One may associate a “fast” with the word “desert.” And one may confuse the word “desert” with that of “wilderness.”
I certainly felt as if I was entering a desert of sorts giving up – or “fasting” – all social media and blogging. I released hold of the connectivity to which I’d grown accustomed at my fingertips, and I entered into a time of forty days of solitude.
The thing about a desert is there is no water. No life-sustaining properties. Just dust. And dirt. And sand.
The thing about a wilderness, on the other hand, is that while it may seem like a desert at first glance – with no shortage of dust and dirt and sand – a wilderness has life-sustaining properties. At any twist or turn in your journey, you just might find some shade under the branches of a palm tree or some water to quench your thirst.
In Exodus no doubt the Israelites felt they were entering the desert. After all, they set out on a journey that should have taken a week… Yet they wandered for forty years.
“You brought me here in forty years, when I know this trip should take a week.” – Enter the Worship Circle, You Are Mine
They longed for arrival at their destination; they wanted to make it to the Promised Land. Yet in their wandering – in all their confusion, in what may have seemed like an aimless, purposeless, waste-of-time journey – God provided what they needed.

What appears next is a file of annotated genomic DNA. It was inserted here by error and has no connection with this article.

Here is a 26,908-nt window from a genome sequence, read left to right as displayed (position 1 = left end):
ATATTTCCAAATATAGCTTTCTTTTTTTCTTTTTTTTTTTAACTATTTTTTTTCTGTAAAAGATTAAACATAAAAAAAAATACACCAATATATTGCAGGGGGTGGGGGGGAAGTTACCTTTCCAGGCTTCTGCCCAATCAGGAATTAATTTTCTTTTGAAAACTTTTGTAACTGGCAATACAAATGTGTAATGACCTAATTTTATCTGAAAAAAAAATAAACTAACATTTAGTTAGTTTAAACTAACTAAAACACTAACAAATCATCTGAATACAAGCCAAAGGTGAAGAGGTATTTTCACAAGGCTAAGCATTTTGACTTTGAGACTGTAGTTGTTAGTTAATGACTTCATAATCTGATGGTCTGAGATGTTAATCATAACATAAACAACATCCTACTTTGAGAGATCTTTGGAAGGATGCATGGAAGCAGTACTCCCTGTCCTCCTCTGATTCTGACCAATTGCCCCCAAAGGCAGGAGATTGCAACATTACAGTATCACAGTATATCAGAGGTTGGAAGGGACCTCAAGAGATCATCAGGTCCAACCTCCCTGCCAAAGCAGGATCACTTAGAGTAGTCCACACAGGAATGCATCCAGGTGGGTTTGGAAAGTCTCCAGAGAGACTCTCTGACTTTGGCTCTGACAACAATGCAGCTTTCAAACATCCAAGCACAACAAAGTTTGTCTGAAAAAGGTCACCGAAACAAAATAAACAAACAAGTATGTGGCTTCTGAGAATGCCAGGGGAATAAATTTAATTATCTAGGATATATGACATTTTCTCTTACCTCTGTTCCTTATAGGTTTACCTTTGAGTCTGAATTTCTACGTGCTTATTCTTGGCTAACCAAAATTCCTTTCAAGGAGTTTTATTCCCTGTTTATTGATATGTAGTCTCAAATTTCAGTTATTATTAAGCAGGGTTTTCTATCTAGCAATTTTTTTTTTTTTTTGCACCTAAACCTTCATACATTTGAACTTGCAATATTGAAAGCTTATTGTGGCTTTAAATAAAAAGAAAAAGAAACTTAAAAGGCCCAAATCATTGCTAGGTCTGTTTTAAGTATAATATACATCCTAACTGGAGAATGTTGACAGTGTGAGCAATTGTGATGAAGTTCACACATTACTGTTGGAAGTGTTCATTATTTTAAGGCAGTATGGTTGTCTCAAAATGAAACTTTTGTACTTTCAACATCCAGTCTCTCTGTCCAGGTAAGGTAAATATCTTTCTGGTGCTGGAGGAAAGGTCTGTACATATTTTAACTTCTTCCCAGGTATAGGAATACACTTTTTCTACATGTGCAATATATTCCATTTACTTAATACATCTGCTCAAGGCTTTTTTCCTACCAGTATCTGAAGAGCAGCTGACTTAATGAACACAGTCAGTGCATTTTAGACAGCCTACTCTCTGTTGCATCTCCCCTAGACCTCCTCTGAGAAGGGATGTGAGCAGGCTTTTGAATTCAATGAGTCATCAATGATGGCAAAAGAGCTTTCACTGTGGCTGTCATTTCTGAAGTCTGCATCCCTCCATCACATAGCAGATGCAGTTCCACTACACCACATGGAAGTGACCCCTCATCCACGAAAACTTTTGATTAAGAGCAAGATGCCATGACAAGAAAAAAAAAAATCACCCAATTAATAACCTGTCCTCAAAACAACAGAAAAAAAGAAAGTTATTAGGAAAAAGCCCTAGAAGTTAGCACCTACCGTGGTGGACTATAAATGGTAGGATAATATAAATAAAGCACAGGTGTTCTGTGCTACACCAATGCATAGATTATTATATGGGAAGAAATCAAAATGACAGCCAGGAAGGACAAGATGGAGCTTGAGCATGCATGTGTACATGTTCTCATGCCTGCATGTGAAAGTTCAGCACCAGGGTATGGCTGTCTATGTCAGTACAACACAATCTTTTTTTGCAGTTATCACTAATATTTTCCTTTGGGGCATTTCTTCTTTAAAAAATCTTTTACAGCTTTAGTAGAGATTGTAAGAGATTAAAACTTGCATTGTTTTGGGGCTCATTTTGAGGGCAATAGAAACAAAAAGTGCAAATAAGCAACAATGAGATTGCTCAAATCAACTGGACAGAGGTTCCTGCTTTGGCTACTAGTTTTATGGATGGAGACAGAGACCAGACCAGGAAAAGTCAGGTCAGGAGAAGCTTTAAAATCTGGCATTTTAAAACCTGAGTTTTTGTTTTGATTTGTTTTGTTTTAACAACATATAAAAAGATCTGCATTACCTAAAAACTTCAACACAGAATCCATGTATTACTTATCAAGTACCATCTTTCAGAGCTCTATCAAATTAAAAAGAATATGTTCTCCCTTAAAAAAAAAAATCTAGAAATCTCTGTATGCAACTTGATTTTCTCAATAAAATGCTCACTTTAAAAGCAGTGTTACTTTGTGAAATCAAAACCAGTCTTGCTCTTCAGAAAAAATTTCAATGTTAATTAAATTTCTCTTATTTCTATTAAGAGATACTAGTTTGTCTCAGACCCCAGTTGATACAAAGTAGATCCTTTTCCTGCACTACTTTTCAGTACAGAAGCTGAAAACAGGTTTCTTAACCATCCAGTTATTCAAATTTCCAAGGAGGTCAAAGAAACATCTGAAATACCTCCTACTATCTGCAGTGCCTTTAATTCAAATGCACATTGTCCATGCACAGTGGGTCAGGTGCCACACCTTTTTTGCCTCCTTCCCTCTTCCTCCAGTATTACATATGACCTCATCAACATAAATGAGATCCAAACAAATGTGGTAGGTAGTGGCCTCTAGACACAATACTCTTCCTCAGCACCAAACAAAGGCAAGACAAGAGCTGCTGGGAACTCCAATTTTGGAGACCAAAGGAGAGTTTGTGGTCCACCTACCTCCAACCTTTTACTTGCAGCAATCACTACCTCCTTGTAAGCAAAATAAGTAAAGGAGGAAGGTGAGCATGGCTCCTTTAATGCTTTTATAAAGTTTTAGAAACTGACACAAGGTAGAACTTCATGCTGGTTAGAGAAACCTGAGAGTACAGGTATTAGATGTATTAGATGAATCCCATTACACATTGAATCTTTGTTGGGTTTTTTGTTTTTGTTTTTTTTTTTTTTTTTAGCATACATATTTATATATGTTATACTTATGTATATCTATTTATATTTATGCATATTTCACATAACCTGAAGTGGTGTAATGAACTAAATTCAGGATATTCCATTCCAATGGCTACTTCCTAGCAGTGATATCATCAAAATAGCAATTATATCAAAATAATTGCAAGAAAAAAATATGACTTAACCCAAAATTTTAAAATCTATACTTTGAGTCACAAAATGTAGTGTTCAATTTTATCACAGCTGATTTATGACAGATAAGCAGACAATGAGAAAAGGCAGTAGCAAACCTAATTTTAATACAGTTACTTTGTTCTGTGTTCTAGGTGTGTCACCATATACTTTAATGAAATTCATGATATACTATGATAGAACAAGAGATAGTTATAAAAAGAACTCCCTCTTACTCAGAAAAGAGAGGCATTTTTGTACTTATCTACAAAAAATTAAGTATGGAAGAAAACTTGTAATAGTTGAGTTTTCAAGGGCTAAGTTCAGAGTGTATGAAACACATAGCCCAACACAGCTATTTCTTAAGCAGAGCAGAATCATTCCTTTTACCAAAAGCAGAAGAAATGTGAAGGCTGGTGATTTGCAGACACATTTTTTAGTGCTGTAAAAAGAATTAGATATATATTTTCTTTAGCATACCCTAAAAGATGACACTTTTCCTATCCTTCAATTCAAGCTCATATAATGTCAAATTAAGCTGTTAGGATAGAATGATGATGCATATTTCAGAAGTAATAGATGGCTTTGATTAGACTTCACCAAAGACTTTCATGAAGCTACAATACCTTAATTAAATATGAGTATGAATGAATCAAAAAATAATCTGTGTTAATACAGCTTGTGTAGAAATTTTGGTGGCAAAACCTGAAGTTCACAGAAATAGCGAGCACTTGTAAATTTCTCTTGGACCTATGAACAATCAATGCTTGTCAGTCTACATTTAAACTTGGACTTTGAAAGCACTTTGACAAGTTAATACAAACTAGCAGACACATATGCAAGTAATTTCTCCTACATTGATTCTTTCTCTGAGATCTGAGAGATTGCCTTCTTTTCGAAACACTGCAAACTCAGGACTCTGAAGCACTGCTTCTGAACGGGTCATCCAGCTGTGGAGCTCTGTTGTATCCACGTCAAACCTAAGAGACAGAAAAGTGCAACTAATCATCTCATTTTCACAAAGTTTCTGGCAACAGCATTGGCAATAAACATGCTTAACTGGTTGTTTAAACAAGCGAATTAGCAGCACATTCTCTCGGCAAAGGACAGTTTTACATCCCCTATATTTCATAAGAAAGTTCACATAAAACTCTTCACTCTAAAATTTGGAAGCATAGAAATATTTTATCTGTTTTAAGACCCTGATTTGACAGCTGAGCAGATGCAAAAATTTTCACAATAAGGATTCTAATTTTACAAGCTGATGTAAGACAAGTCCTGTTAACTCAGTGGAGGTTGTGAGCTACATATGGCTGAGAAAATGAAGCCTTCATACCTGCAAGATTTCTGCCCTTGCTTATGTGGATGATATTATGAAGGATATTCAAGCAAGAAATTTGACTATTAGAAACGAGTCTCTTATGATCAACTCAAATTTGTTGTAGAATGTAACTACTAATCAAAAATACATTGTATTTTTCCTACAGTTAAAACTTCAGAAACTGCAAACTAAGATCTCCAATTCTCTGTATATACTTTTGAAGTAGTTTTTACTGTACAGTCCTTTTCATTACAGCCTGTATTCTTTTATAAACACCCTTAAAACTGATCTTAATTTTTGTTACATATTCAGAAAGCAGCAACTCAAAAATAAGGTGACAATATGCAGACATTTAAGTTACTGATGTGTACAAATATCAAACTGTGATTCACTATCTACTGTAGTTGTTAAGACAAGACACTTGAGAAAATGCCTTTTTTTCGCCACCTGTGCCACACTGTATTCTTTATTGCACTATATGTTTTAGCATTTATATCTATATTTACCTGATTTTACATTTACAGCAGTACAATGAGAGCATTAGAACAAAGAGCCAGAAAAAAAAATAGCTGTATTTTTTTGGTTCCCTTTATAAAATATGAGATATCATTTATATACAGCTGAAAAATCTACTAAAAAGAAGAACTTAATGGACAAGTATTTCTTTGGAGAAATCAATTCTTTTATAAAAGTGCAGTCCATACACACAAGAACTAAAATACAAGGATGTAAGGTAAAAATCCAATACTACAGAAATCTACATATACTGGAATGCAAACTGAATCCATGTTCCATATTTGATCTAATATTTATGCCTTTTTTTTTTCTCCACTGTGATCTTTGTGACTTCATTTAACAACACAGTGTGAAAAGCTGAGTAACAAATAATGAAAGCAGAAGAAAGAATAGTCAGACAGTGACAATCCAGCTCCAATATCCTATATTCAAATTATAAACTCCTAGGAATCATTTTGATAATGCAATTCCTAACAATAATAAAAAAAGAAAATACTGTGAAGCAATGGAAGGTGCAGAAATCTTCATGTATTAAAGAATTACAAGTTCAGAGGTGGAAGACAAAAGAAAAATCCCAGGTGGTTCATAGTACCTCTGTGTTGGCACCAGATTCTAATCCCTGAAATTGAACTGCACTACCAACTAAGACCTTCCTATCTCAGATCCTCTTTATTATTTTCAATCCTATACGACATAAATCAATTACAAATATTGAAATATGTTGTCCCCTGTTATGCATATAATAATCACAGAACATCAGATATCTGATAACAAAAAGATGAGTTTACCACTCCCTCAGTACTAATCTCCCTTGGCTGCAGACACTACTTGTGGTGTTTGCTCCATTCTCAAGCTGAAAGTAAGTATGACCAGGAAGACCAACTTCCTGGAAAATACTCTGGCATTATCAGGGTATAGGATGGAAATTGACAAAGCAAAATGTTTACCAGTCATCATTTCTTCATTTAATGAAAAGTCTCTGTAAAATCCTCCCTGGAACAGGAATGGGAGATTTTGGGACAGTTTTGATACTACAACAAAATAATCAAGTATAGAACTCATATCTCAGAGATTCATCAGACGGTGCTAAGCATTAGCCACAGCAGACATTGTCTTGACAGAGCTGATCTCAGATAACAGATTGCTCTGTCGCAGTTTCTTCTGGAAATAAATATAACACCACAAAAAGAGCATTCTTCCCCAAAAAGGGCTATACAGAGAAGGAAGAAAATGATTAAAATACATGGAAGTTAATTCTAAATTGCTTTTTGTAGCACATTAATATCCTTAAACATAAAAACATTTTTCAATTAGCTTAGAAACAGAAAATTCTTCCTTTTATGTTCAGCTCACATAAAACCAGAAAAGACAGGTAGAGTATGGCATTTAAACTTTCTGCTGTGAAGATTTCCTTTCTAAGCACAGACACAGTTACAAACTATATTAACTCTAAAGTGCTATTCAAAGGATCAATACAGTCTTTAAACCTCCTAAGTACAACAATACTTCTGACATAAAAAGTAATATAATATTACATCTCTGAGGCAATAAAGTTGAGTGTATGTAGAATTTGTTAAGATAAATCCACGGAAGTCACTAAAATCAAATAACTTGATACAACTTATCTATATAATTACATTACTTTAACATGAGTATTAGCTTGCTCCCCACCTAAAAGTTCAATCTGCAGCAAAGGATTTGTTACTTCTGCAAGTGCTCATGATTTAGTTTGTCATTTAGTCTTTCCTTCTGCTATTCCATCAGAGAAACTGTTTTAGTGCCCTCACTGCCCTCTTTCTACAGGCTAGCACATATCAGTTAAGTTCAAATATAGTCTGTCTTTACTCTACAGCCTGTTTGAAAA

He provided water to sustain their lives – from a rock no less (Exodus 17). And manna. We musn’t forget the manna. God literally made it “rain bread from heaven” (Exodus 16:4).
The Israelites were forced to trust and rely on the Lord like never before. And no doubt they consequently drew nearer to Him than ever before. And lo and behold – He was faithful.
“A desert is nothing more than a barren expanse of sand dunes that can’t support wildlife or vegetation. A wilderness may certainly have long, arid regions like that, but the withering dryness is sprinkled with springs and oases.” – Priscilla Shirer, One in a Million
He will turn what seems like a desert into a wilderness. He will provide springs and oases when we need them the most.
I came out of the wilderness of my Lenten journey a few days ago. And it’s funny – I now view the “wilderness” as not-so-much-a-wilderness at all, but to me the view looks something a little more like this:
Turns out it wasn’t the desert it may have seemed at first glance. While there were many times I wanted to connect through technology, the Lord truly provided me with what I needed:
I needed to disconnect from technology in order to connect more effectively with my Savior.
I needed to break my habit of checking one social media app on my phone to the other in order to establish a habit of prayer, meditation and Scripture memorization.
I needed to quiet my mind in order to hear the voice of the Lord more loudly than ever before.
I’m not itching to re-enter the social media world. I’m not longing to be out of the “wilderness.” Because it’s in the wilderness where the Lord transforms us, changes us, molds our hearts to become more like His. And that, my friends, is worth the wandering.
“Part of the reason the wilderness makes spiritual sense is because it enables us to know Him more intimately than we would if left to our own desires and devices.” – Priscilla Shirer, One in a Million
There will be more thoughts to come on my time in the “wilderness,” but for now, I am re-entering slowly, making sure I bring with me all that He has shown and taught me along the way.